To the Border (Wild Raspberries) alternates a stately, somewhat solemn anthem with a playful, coyly vivid motif first carried by the string section and later the woodwinds; it’s a sexy allusion. ELO is even more vividly referenced on the absolutely delightful Opening Night, which could be the long lost sequel to The Way Life’s Meant To Be, complete with baritone guitar solo and tongue-in-cheek, carnivalesque keyboard patches and sound effects. And is that a sample of whale song at the end of the long, psychedelic outro? This section of the album winds up with The Last Time, a slow stately piano/organ march, Kate Bush as done by Procol Harum. If the rest of the album is anything like this, you’ll see the whole thing on our 1000 Best Albums of All Time list. It’s available at the Universal Thump’s bandcamp site.

March 7, 2011 Posted by | Music, music, concert, review, Reviews, rock music | , , , , , , , , , , , , , , , , | Leave a comment

A Powerpop Trifecta at Bowery Electric

Wednesday night at Bowery Electric, Don Piper and his group opened the evening with a richly melodic, often hypnotic set. Piper’s primary gig these days is producing great albums – the Oxygen Ponies’ lushly layered, darkly psychedelic classic Harmony Handgrenade is one of his credits – but he’s also a bandleader. This time out he alternated between slowly swirling, atmospheric, artsy rock and a vintage Memphis soul sound, backed by a large, spirited crew including keyboards, a two-piece horn section (with Ray Sapirstein from Lenny Molotov’s band on cornet), bass and the Silos’ Konrad Meissner on drums (doing double duty tonight, as would many of the other musicians). Midway through the set Briana Winter took over centerstage and held the crowd silent with her wary, austerely intense, Linda Thompson-esque voice on a couple of midtempo ballads. They closed with a long, 1960s style soul number, Piper and Winter joining in a big crescendo as the band slowly circled behind them.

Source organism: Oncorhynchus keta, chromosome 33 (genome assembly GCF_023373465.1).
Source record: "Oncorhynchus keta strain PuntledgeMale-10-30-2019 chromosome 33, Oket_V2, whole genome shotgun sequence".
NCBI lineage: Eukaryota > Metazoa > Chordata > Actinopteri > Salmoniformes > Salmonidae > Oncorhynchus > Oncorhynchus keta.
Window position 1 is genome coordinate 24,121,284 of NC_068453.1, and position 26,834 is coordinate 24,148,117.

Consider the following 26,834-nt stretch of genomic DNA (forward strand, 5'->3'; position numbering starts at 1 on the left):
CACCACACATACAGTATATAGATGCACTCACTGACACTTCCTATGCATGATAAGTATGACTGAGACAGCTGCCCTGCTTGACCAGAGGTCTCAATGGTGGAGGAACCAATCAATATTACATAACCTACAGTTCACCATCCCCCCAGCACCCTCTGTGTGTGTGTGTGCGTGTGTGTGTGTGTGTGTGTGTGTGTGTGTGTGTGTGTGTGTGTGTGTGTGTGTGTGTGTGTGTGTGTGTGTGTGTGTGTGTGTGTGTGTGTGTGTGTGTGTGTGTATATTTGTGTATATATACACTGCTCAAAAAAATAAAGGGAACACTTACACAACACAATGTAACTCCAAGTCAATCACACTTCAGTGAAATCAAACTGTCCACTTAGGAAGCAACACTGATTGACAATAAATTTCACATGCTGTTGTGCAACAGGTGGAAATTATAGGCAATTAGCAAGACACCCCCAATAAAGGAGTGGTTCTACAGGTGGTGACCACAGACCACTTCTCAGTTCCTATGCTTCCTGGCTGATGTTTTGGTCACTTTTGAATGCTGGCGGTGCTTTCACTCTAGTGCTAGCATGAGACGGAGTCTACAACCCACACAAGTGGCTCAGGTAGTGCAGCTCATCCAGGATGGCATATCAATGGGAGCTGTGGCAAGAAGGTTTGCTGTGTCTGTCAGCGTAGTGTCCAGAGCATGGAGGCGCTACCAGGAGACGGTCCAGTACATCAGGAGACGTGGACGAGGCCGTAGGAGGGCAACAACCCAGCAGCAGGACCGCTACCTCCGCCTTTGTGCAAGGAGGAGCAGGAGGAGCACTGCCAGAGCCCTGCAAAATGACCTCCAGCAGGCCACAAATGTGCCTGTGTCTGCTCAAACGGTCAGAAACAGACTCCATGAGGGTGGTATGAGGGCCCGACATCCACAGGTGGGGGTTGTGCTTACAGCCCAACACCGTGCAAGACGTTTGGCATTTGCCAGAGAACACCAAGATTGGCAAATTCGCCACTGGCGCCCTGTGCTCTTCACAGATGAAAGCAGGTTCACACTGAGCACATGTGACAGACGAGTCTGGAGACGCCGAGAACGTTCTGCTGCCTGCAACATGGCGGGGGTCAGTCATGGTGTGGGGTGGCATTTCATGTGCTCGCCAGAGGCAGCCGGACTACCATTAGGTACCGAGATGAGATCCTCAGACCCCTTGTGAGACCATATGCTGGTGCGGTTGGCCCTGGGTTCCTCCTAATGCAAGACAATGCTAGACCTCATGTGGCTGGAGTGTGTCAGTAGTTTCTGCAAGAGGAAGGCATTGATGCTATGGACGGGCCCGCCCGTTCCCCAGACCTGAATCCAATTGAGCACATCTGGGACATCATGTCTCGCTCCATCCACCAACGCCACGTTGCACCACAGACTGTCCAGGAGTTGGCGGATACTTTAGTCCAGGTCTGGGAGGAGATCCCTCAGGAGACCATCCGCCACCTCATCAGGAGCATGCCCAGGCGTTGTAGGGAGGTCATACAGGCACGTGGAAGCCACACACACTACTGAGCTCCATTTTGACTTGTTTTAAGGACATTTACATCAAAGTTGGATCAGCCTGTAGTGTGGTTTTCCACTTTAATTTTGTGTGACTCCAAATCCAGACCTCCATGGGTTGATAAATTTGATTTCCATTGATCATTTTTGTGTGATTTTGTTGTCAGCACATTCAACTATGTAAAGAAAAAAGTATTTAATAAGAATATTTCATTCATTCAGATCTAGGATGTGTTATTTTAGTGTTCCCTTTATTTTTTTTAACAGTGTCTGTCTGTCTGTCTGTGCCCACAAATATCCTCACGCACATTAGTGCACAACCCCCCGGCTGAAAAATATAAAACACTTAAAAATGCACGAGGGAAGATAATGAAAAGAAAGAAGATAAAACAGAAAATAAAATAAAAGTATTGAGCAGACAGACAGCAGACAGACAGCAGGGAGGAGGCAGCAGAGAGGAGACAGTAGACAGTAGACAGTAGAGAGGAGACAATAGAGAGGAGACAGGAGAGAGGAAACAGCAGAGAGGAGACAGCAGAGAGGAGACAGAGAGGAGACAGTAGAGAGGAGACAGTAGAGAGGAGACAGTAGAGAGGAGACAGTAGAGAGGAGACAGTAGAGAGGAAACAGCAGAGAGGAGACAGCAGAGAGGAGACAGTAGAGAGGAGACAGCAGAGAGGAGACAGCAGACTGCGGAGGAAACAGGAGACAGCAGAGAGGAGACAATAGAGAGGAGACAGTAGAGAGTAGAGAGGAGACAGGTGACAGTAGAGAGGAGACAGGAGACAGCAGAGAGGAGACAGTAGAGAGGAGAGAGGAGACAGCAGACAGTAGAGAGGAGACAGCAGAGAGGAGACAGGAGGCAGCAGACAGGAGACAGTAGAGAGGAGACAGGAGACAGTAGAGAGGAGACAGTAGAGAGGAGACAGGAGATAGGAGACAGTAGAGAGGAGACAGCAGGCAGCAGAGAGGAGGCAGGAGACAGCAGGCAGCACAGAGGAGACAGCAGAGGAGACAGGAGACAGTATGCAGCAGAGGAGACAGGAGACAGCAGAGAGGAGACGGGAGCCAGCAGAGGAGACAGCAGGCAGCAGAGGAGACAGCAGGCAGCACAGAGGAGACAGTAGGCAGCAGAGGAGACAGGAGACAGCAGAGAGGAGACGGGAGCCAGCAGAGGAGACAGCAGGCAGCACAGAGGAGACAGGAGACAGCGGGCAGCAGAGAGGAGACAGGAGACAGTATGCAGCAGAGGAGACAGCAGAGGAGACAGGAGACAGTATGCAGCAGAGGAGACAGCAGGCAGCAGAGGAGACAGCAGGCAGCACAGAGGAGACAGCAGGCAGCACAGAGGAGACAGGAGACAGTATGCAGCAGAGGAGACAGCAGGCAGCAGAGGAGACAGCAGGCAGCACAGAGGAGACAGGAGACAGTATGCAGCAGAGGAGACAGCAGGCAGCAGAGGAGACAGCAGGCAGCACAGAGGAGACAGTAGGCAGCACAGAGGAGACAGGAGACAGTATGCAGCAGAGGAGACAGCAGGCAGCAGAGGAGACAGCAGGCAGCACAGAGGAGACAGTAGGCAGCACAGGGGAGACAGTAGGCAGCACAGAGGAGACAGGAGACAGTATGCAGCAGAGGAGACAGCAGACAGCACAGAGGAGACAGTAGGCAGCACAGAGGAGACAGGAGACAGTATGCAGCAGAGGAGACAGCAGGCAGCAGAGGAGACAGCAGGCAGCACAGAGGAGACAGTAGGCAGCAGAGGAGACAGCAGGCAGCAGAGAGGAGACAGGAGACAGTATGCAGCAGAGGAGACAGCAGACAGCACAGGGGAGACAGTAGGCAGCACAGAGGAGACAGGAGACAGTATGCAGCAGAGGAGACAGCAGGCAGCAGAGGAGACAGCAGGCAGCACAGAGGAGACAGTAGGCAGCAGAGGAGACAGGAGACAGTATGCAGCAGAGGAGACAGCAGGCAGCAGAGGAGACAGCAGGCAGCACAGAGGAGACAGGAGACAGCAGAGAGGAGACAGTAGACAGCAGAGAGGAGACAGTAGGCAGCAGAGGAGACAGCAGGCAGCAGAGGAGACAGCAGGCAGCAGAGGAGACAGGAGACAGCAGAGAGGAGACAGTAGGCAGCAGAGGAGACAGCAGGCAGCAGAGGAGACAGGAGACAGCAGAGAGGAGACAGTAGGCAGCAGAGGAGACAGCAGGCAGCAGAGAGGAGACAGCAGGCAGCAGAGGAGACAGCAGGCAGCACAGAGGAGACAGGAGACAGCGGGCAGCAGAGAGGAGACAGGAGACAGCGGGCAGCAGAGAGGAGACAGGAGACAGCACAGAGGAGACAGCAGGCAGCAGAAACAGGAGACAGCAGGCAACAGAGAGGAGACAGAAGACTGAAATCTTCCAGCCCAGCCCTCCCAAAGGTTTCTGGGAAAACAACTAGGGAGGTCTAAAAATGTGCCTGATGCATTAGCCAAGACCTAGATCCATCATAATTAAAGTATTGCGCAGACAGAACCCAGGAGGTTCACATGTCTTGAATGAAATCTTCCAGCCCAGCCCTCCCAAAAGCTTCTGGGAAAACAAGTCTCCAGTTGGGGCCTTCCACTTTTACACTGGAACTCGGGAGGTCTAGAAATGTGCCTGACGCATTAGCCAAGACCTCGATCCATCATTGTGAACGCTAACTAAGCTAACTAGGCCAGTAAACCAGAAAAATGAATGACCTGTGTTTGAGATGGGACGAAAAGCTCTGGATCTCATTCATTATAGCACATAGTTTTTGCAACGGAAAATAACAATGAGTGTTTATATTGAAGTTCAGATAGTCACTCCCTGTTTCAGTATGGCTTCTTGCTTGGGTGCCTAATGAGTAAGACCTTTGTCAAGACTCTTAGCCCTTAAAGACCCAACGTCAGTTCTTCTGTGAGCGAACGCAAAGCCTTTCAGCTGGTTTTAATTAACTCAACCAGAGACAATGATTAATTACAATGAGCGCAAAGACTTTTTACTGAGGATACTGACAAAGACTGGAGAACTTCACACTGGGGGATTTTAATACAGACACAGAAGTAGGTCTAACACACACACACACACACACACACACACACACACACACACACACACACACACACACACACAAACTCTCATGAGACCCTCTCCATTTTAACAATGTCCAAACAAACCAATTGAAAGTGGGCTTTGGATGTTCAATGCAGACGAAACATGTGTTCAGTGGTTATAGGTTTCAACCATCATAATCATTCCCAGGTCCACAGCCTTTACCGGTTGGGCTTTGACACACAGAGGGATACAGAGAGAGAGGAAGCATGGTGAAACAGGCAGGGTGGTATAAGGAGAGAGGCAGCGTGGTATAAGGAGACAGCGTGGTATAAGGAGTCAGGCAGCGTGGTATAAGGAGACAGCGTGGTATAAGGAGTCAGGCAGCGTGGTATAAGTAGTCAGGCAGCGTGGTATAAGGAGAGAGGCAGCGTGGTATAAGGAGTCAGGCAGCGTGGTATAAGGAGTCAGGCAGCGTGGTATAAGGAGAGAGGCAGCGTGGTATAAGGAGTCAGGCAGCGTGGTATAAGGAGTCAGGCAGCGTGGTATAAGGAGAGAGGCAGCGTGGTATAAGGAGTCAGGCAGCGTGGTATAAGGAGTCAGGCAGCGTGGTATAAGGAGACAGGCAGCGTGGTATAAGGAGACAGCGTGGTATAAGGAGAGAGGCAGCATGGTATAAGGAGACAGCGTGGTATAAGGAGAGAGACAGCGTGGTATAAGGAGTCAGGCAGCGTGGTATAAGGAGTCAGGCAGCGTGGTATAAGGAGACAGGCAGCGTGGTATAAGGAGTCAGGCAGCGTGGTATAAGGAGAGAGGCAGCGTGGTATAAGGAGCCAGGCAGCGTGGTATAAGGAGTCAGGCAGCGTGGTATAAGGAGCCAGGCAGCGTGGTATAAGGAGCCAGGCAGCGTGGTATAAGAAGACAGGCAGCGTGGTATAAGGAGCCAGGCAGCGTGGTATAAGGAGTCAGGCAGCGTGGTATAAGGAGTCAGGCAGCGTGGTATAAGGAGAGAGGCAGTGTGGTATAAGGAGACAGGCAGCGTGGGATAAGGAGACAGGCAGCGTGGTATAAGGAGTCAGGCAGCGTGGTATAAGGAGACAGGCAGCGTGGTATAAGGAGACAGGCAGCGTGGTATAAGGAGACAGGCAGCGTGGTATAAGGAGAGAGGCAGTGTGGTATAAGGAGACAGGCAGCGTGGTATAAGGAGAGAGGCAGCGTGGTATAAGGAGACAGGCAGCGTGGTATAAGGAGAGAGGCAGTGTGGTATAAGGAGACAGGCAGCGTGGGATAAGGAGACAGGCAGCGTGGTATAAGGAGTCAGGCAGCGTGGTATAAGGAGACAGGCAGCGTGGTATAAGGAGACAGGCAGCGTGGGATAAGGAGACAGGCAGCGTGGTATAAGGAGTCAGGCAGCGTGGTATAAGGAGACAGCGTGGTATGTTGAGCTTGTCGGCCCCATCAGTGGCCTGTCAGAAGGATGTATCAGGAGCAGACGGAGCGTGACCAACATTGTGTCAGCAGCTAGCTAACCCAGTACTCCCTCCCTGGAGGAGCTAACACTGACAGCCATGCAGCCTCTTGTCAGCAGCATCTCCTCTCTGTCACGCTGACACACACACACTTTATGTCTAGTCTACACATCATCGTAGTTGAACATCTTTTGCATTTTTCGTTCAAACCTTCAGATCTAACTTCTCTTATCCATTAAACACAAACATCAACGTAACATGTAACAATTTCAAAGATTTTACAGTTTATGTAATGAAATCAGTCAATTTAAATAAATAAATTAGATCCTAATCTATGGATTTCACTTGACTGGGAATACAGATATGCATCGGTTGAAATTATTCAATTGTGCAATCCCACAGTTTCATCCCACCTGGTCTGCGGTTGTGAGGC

Edward Rogers followed, backed by much of the same band including Piper, Meissner, Claudia Chopek on violin and Ward White playing bass. A British expat, Rogers’ wry, lyrical songs draw on pretty much every good British pop style through the mid-70s. The most modern-sounding song, a pounding, insistent number, evoked the Psychedelic Furs, White throwing in some Ventures-style tremolo-picking on his bass at a point where nobody seemed to be looking. Whatever You’ve Been Told, from Rogers’ latest album Sparkle Lane, held an impassioned, uneasy ambience that brought to mind early David Bowie. A pensive, midtempo backbeat tune with a refrain about the “seventh string on your guitar, the one you never use” reminded of the Move (like Roy Wood, Rogers hails from Birmingham), as did a bracingly dark new one, Porcelain, highlighted by some striking, acidic violin from Chopek. And a pair of Beatles homages wouldn’t have been out of place on the Rutles albums – or George’s later work with Jeff Lynne. But the best songs were the most original ones. The most stunning moment of the night came on the understatedly bitter Passing the Sunshine, a Moody Blues-inflected requiem for an edgy downtown New York destroyed by greedy developers, gentrifiers and the permanent-tourist class: “This’ll be the last time you steal with your lies,” Rogers insisted, over and over again. In its gentle, resolute way, it was as powerful as punk. They wound up the show with a surprisingly bouncy psychedelic pop tune and then the new album’s droll, swaying title track.